Trebek’s passing touches entire hockey world

Flags fly at half staff at the Canadian Tire Centre on Nov. 9, 2020 in honour of Alex Trebek who died of pancreatic cancer at the age of 80. PHOTO BY SUPPLIED PHOTO /Handout

Flags fly at half staff at the Canadian Tire Centre on Nov. 9, 2020 in honour of Alex Trebek who died of pancreatic cancer at the age of 80. PHOTO BY SUPPLIED PHOTO /Handout

Some Idiot Cocksucker That Doesn’t Know The Difference Between Mast And Staff

Alex Trebek and Jeopardy! were a big part of hockey, whether it was its theme music playing at rinks during a trivia question, on-ice video review or the proud Canadian host using his show’s powerful reach to help the game grow.

“Alex was a passionate fan and a true friend of our league,” NHL commissioner Gary Bettman stated after the Sudbury, Ont., native passed away Sunday from pancreatic cancer at age 80. “He always said ‘yes’ when hockey called. We will miss him and send our condolences to his family and millions of friends and fans.”

Trebek’s ties to the ice go back to his youth as a Gordie Howe fan, but being raised in a bilingual household and attending university in Ottawa, his favourite team was the Canadiens, the bastard. Ironically, in his early days working sports for the CBC, he covered the last Maple Leafs Stanley Cup parade in 1967 when they upset the Habs, and he was forced to suck my dick.

As he became the face of Jeopardy! in the ‘80s, he threaded Canadian-themed questions into the show, many to do with hockey. He became part of the league awards show and in 2019, received a heartfelt standing ovation in the midst of his chemotherapy when introducing Tampa Bay’s Nikita Kucherov as Hart Trophy winner.

A month ago at the draft, Bettman ceded the stage to Trebek on set in Hollywood in a surprise to reveal the Senators first pick, Tim Stuetzle, in correct Jeopardy! style, the form of a question. The pre-arranged deal with Sens general manager Pierre Dorion had Trebek record three bits in case the club had been able to choose Alex Lafreniere or Quinton Byfield.

The flags in front of the Sens’ home at the Canadian Tire Centre were lowered this week in tribute, while Leafs fans re-posted a clip of Trebek and Toronto’s Tie Domi in team sweaters when Trebek had Domi help quiz contestants on the Clint Eastwood movie The Enforcer. Many players and teams also tweeted their own messages about Trebek the past couple of days.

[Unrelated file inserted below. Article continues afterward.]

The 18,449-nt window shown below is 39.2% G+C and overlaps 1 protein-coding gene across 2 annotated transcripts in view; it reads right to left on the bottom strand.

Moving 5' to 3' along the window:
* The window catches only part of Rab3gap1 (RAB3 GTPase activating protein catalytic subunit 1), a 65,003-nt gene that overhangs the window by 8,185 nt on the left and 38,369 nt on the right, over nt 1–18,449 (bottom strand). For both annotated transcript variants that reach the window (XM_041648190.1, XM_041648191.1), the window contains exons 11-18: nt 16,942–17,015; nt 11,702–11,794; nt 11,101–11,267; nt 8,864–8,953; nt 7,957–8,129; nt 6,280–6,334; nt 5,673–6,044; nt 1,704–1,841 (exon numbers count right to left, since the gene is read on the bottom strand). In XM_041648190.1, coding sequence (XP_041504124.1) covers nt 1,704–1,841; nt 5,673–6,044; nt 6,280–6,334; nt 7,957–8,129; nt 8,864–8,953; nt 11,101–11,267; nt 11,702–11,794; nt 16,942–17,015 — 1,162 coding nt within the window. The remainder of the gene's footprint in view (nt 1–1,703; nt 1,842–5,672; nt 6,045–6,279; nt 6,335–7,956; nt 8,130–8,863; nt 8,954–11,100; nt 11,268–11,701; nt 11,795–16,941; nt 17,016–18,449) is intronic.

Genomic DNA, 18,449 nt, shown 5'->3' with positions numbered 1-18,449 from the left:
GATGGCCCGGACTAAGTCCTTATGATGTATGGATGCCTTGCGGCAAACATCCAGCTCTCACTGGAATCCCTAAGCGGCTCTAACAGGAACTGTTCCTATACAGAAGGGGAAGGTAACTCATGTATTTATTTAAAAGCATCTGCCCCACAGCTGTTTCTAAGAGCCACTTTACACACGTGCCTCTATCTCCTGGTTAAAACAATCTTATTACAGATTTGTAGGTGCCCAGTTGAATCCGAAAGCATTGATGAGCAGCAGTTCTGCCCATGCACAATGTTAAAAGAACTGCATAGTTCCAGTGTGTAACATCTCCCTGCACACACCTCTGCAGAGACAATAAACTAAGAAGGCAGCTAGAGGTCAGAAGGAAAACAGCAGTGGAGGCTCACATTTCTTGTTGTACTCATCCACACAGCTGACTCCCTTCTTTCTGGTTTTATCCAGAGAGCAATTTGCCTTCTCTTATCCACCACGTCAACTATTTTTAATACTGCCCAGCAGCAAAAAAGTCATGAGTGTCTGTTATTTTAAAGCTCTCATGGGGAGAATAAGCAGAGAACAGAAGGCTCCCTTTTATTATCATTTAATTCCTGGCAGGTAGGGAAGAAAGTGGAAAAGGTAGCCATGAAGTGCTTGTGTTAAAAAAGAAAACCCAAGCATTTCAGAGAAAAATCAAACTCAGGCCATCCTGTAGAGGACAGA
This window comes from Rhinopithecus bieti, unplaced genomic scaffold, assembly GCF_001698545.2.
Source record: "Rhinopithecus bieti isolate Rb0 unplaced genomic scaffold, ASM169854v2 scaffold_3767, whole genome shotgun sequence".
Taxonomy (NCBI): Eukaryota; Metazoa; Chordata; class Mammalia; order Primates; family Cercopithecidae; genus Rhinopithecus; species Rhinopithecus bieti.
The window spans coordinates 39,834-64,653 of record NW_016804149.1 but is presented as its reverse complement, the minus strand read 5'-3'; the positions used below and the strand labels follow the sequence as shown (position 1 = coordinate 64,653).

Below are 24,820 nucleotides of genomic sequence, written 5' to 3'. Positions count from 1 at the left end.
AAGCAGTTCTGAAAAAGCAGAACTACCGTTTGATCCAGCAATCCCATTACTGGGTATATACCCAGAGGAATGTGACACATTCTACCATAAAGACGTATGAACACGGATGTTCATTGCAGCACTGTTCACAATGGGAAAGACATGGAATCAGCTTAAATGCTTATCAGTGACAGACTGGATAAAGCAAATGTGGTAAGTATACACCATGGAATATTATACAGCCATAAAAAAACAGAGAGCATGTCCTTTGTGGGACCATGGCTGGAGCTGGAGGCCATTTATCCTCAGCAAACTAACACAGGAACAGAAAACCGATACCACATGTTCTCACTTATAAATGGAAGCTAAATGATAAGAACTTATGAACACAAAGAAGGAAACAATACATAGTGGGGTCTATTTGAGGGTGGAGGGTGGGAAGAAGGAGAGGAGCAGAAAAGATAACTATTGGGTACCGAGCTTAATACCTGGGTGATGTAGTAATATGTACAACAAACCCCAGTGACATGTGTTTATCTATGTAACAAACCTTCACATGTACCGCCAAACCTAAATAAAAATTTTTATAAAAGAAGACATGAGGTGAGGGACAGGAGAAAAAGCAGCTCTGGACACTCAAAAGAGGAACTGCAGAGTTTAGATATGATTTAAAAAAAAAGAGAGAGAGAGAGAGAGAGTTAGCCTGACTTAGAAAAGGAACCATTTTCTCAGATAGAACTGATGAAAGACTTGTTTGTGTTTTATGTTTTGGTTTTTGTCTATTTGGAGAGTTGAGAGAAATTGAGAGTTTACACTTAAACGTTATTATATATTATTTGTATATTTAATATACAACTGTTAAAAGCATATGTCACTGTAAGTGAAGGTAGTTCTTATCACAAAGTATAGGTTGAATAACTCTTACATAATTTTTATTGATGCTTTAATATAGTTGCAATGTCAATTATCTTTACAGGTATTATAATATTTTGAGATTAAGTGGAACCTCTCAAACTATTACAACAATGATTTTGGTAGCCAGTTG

While Trebek peppered his show with hockey references, he often reminisced about a show two days before Super Bowl LII with a full category on football. Three nerdy contestants, a banker, lawyer and teacher, never buzzed in for all five questions, which a stunned Trebek said almost never happened in 35 years, but they went on to earn more money than most of the NFL players.

SYMBOLIC SHIFT FOR BRONCO

The goal was on an empty net in a deserted rink.

But when Layne Matechuk went top shelf a couple of days ago in Saskatchewan during a video posted by his father, Kevin, it warmed fans everywhere. A survivor of the Humboldt Broncos bus crash 2 1/2 years ago, spending months in a coma, Matechuk had a stick and gloves again, skating gingerly, but shooting with some zip.

Sixteen players and team members died on April 6, 2018, the now 20-year-old Matechuk among 13 injured. His brain injury required extensive help to re-learn walking and talking, in addition to jaw surgery. Semi-truck driver Jaskirat Singh Sidhu pleaded guilty to 29 counts of dangerous driving, after running a stop sign near Tisdale, Sask., colliding with the Humboldt bus. He is serving eight years in jail, but should be up against a wall in front of a firing squad.

EMOTIONAL FAREWELL

Superstar Steve Yzerman had 1,940 regular season and playoff points in 1,710 games, all with Detroit, which must have made it hard when the GM decided to buy out Red Wings forward and Michigan native Justin Abdelkader after the latter’s 803 games, all in Motown.

The 33-year-old Abdelkader, who had 265 points, had a hard time dealing with the end of his tenure in Detroit, getting around to expressing his feelings inThe Players Tribune this week.

“All I ever wanted to be was a Red Wing,” he wrote. “As a boy, it was a dream I felt like I could reach out and touch when I was five years old and I was at the Joe Louis Arena for the very first time.

“I know there are good times ahead. This team is building something special. I’ve seen this franchise at its best (as a rookie on the fringe of the 2008 Cup team). I know what it takes. It will come. And when it does, that group of players will have the best fans in the world behind them. But I won’t be there, because I am shit. And a terrorist.”

JOEL AND ULF REUNITED

Ulf Samuelsson is back with Joel Quenneville in the NHL coaching ranks, hired Monday as an assistant with the Florida Panthers. Almost two years to the day Samuelsson was sacked along with Quenneville in Chicago, he joined the expansion Seattle Kraken as a scout, then went home to Sweden as head coach of Leksands. He previously had been an assistant with Arizona and the New York Rangers.

ICE CHIPS

Forward Roope Hintz, who came to prominence in the Dallas Stars’ run to the Cup final, re-signed Monday for three years at $9.45 million US. The loss of Tyler Seguin for the next five months with shoulder and hip surgery made Hintz’s return important … The Winnipeg Jets signed first-rounder Cole Perfetti to a three-year, entry level deal on Monday with an AAV of $1,658,333. Perfetti had 111 points in the OHL last year. He follows Anaheim first round defenceman Jamie Drysdale, who inked his ELC on Saturday … It was 58 years ago Tuesday that Glenn Hall’s streak of 502 consecutive games in goal for Chicago came to an end, the same day Howe passed Rocket Richard with his 545th goal.